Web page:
The .338 Remington Ultra Mag

By Chuck Hawks

In 2001 Remington introduced their .338 Ultra Mag, based on the .300 Ultra Mag case necked up to accept .338" bullets. This huge cartridge requires a long magnum action as well as an extra long barrel (28" is recommended and 26" is the practical minimum). Remington Model 700 rifles chambered for the .338 Ultra Mag are supplied with 26" barrels. Shorter barrels will degrade the big .338's performance and increase the cartridge's already formidable muzzle blast.

Remington offers two factory loads for the .338 Ultra, both with 250 grain bullets. One uses a 250 grain Core-Lokt bullet and the other a Swift A-Frame bullet, both at a claimed muzzle velocity (MV) of 2,860 fps and muzzle energy (ME) of 4,540 ft. lbs. The figures at 200 yards are 2440 fps and 3303 ft. lbs. Remington's trajectory table shows that if a rifle firing the A-Frame bullet is zeroed at 200 yards, the bullet will hit +1.7" at 100 yards, 0 at 200 yards, and -7.6" at 300 yards.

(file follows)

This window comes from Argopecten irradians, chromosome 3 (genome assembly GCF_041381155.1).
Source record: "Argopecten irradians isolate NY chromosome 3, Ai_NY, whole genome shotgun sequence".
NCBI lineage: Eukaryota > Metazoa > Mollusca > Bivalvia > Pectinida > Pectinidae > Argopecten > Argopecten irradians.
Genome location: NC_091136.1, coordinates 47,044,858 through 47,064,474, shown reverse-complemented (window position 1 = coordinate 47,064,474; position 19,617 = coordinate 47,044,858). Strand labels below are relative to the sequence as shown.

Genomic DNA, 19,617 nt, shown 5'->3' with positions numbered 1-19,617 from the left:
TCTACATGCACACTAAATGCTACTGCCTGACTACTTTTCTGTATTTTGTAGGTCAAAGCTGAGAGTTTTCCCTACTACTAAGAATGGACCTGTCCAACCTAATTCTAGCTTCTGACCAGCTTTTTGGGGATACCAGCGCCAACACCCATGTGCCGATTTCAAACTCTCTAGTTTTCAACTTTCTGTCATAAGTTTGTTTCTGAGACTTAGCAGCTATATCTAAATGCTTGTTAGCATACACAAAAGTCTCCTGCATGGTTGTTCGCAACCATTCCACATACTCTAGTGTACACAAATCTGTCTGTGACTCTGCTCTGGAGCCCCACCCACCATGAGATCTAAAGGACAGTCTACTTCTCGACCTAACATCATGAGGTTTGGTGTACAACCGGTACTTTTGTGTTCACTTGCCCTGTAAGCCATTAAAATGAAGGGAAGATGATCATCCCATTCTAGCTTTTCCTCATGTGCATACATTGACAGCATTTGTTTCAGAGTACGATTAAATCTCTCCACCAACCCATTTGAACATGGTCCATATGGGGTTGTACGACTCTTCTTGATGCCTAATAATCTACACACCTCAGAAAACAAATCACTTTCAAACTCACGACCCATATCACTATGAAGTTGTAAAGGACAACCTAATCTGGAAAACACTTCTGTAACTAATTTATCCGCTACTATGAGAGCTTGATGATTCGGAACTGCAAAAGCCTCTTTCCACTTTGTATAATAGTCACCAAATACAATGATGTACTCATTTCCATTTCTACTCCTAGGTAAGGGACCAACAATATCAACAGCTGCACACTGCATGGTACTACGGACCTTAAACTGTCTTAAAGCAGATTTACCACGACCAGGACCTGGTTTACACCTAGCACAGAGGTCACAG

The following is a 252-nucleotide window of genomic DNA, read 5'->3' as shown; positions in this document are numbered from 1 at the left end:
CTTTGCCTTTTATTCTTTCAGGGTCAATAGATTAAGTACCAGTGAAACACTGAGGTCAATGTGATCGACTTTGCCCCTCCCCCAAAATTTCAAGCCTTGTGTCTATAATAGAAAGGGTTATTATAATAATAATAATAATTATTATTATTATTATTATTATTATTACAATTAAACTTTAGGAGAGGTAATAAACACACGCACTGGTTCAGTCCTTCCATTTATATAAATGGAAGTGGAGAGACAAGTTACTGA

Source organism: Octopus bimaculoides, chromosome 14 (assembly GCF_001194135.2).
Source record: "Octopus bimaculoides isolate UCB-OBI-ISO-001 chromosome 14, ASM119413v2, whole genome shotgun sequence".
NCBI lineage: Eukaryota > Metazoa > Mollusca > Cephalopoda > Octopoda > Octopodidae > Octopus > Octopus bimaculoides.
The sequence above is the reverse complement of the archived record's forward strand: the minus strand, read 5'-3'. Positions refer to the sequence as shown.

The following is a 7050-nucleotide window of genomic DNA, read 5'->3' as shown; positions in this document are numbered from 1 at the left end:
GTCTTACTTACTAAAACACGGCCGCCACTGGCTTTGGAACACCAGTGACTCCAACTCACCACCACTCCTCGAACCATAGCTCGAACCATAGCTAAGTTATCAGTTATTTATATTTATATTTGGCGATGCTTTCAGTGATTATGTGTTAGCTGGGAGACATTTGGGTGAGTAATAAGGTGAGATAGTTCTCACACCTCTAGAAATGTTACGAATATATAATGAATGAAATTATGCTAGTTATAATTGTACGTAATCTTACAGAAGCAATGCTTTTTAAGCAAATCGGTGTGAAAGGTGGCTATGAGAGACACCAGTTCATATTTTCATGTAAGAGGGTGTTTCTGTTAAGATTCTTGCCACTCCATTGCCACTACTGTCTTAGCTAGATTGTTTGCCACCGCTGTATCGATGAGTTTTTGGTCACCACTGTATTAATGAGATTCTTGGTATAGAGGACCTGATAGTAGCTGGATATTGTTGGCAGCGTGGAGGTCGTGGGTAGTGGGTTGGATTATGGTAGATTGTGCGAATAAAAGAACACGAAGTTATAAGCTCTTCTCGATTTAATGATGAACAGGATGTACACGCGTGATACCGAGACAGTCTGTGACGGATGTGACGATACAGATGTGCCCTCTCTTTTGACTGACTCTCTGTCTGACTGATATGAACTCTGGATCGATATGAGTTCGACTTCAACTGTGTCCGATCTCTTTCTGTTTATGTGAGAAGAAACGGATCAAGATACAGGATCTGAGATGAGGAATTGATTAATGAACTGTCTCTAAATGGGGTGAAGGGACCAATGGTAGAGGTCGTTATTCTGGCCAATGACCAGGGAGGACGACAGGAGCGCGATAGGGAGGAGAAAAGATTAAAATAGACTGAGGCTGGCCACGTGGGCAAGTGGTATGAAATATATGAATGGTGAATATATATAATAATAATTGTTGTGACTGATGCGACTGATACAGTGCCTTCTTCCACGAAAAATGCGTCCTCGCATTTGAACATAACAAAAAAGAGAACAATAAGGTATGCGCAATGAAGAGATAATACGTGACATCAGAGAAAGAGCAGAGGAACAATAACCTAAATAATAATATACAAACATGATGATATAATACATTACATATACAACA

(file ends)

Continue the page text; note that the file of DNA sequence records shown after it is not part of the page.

If this load were zeroed to hit 3" high at 100 yards its trajectory would look like this: +3" at 100 yards, +2.5" at 200 yards, +0.1" at 250 yards, -3.7" at 300 yards, and -9.4" at 350 yards. This would seem like a better bet.

According to Hodgdon reloading data, a maximum load of 101.0 grains of RETUMBO powder can drive a 250 grain Hornady spire point bullet to a MV of 2964 fps. Reloaders also have 200 and 225 grain bullets with which to work, although given the size of the .338 Ultra case the 250 grain bullet would seem to be the best choice for most applications.

Recoil, of course, it the biggest drawback to the .338 Ultra Mag. A Remington Model 700BDL rifle in .338 Ultra weighs about 7.5 pounds, or approximately 8.5 pounds with a scope and mount. A rifle of weighing 8.5 pounds is going to pound the shooter with about 43.1 ft. lbs. of recoil energy. This is over twice what the average shooter can tolerate.

It seems unlikely that this new outsized .338 will challenge the established .338 Winchester Magnum's popularity, but it might give the .340 Weatherby Magnum, which offers similar ballistics, a run for its money.

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Copyright 2001, 2012 by Chuck Hawks. All rights reserved.